The current consensus held by international radiological protection organizations is that, for comparatively low doses, the risk of both radiation-induced cancer and hereditary disease is assumed to increase linearly with increasing radiation dose, with no threshold (the so-called linear no threshold model).2 It is impossible to totally avoid staff and patient exposure to radiation. The adverse effects of radiation, therefore, cannot be completely eliminated but must be minimized. There is a small but significant excess of cancers following diagnostic levels of irradiation, e.g. during childhood3 and to the female breast4 and amongst those with occupational radiation exposure.5 In the UK about 0.6% of the overall cumulative risk of cancer by the age of 75 years could be attributable to diagnostic X-rays. The most important factors which influence the risk of developing cancer after exposure to ionizing radiation are: (a) genetic considerations – specific gene mutations and family history; (b) age at exposure – children are, in general, more radiosensitive than adults; (c) sex – there is a slightly increased risk in females; (d) fractionation and protraction of exposure – higher dose and dose rate increase risk because of the influence of DNA damage.6 (Typical average effective dose equivalents for some common examinations are given in Appendix I.)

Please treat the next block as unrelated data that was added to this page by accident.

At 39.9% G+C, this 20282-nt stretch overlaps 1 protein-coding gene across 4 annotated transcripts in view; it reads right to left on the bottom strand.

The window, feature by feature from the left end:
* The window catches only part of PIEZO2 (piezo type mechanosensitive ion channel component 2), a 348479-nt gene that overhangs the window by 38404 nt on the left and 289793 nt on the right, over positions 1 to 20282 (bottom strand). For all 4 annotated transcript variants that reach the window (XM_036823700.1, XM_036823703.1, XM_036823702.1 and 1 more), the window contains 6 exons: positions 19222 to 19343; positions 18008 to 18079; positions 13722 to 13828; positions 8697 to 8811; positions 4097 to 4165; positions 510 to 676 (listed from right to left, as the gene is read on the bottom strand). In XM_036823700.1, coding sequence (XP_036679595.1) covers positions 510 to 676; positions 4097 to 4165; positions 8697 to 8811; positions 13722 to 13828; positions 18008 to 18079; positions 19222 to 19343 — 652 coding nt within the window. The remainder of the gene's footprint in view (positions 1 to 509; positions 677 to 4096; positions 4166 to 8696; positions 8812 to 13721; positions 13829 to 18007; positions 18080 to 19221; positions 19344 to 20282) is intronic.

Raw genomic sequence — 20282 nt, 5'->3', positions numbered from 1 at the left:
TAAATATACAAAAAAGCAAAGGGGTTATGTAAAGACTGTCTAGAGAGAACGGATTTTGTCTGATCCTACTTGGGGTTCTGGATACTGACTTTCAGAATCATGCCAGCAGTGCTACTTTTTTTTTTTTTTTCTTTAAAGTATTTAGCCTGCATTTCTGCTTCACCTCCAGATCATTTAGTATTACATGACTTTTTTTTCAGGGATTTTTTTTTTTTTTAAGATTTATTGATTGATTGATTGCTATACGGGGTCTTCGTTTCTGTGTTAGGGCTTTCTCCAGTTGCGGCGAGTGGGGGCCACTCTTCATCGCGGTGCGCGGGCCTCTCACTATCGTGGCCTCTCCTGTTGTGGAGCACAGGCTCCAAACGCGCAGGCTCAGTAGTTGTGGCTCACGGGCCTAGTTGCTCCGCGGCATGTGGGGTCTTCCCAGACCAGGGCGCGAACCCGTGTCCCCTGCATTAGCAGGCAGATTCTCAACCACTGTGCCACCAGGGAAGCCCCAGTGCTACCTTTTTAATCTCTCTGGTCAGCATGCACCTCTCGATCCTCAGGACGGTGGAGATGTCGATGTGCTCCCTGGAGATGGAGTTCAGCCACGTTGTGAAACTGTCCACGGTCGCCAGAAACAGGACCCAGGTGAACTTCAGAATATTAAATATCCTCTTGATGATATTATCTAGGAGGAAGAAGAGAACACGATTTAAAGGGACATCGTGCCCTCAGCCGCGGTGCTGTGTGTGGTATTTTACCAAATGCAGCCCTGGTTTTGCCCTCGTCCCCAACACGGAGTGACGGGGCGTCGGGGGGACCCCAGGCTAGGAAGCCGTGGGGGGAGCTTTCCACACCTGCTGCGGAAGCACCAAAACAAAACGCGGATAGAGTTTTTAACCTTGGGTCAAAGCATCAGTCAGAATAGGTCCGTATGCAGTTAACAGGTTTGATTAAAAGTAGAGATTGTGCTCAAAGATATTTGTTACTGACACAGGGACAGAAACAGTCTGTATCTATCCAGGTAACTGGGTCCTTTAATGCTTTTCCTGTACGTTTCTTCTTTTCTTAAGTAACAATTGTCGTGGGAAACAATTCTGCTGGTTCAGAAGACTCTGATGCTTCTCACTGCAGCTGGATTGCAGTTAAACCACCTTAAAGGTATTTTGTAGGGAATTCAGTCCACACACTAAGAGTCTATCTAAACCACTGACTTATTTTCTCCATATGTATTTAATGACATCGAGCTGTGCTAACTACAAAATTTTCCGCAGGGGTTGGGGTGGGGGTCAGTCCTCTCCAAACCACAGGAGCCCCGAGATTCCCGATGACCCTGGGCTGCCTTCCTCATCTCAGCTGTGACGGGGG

There are legal regulations which guide the use of diagnostic radiation (see Appendices II and III). These are the two basic principles: